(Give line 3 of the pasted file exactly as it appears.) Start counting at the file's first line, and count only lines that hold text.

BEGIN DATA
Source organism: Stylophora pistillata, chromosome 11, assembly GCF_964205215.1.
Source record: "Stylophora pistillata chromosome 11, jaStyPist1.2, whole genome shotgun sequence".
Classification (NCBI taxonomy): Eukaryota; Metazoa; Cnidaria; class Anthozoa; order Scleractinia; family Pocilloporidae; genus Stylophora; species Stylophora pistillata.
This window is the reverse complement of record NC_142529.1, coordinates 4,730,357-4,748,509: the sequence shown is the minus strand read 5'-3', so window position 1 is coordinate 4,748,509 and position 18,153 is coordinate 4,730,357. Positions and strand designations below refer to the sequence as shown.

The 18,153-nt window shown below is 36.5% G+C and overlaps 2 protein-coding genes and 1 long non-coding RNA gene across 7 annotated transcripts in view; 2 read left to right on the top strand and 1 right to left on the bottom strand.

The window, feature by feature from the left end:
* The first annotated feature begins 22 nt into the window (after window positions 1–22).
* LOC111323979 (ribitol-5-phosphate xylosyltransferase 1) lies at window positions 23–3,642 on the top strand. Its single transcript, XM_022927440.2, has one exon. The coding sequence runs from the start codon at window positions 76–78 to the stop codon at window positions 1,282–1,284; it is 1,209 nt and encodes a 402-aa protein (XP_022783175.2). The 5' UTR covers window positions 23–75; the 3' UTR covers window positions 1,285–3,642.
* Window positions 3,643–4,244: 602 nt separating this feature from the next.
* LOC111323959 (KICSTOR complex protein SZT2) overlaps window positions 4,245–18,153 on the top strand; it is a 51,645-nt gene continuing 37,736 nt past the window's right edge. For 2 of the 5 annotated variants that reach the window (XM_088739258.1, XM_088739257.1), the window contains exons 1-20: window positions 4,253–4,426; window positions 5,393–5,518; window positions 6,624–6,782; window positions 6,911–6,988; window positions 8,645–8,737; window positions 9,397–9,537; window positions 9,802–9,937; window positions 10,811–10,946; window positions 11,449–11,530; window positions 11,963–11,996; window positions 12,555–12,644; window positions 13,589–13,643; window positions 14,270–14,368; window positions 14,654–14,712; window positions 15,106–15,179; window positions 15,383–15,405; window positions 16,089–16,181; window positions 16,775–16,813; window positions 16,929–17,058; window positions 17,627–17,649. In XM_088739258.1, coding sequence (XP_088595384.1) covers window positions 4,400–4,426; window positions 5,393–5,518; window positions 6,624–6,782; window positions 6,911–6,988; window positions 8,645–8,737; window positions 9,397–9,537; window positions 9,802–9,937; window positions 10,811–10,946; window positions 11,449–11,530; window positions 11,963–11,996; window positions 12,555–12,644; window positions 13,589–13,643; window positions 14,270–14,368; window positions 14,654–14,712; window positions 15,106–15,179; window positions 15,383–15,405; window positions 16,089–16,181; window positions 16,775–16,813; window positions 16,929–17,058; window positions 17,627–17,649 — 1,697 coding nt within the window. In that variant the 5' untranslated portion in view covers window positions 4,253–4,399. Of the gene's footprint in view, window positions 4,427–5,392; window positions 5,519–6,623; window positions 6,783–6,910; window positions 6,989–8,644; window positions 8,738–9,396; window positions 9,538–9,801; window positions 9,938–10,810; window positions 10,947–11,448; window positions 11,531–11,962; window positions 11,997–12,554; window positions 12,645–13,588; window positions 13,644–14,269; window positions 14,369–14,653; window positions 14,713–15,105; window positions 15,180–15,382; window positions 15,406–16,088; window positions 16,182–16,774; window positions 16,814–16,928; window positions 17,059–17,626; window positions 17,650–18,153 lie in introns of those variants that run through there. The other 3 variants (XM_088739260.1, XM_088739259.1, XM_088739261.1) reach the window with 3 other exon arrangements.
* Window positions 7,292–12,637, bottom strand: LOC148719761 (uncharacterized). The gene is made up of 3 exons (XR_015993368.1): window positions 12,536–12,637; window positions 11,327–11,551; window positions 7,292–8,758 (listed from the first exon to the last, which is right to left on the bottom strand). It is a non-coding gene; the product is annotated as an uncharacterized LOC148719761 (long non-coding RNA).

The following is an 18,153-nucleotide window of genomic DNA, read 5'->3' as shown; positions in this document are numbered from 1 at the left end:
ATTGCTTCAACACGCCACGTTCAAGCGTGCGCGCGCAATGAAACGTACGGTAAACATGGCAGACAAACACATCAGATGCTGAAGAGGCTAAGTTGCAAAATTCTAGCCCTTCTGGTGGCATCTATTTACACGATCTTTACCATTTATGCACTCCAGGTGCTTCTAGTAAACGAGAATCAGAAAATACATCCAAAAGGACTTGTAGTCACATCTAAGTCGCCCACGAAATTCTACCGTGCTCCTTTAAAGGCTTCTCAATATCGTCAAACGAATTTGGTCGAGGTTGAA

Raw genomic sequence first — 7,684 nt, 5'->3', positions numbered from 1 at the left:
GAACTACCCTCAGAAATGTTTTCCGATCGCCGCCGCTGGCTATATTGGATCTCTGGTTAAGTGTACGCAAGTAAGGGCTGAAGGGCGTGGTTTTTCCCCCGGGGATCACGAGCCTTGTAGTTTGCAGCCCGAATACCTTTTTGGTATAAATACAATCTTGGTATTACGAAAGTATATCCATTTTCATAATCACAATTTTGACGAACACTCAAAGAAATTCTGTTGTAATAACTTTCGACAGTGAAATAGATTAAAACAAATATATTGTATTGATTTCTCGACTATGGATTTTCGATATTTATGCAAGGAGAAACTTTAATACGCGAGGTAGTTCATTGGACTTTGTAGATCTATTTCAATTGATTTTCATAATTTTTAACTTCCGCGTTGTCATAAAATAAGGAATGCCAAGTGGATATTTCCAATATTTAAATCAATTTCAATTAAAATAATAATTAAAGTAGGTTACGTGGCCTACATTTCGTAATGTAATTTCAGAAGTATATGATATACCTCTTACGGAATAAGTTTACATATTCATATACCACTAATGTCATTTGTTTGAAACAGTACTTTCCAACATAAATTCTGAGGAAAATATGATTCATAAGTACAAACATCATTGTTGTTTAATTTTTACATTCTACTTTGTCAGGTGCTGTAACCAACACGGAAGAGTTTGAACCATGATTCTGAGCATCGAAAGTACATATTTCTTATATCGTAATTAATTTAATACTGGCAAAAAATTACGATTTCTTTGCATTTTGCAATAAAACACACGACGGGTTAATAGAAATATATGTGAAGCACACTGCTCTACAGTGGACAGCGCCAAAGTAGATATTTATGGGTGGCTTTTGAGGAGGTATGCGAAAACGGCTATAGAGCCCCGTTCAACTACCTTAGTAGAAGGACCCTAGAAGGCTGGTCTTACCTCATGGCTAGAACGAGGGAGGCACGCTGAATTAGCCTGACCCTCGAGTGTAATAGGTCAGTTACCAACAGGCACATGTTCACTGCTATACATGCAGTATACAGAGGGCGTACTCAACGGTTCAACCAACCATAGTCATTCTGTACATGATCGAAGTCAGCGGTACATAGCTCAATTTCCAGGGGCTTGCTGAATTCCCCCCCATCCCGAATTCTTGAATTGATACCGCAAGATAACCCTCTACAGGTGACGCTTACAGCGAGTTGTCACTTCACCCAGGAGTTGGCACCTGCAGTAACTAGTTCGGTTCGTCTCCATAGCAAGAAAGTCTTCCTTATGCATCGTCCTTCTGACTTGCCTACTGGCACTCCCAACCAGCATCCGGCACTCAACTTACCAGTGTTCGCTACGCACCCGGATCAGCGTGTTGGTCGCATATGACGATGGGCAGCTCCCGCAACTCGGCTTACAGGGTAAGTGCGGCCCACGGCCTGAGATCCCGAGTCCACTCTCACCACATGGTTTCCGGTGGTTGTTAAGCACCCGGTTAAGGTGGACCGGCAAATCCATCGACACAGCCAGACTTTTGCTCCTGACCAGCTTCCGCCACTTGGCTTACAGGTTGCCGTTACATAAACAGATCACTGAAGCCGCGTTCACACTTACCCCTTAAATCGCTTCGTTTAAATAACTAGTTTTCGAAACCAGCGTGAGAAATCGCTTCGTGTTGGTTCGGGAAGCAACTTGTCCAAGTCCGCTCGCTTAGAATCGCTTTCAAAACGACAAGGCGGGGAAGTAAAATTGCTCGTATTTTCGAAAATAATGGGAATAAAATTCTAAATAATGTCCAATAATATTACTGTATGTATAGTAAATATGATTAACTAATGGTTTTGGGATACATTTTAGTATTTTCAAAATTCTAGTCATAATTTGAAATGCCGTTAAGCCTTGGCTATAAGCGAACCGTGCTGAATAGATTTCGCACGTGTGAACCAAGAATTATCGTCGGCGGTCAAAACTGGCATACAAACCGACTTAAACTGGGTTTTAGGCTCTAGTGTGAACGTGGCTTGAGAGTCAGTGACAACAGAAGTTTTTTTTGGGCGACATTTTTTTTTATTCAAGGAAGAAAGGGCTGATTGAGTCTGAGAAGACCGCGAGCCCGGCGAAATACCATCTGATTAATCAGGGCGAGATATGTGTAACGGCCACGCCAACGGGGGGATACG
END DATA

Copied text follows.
Classification (NCBI taxonomy): Eukaryota; Metazoa; Cnidaria; class Anthozoa; order Scleractinia; family Pocilloporidae; genus Stylophora; species Stylophora pistillata.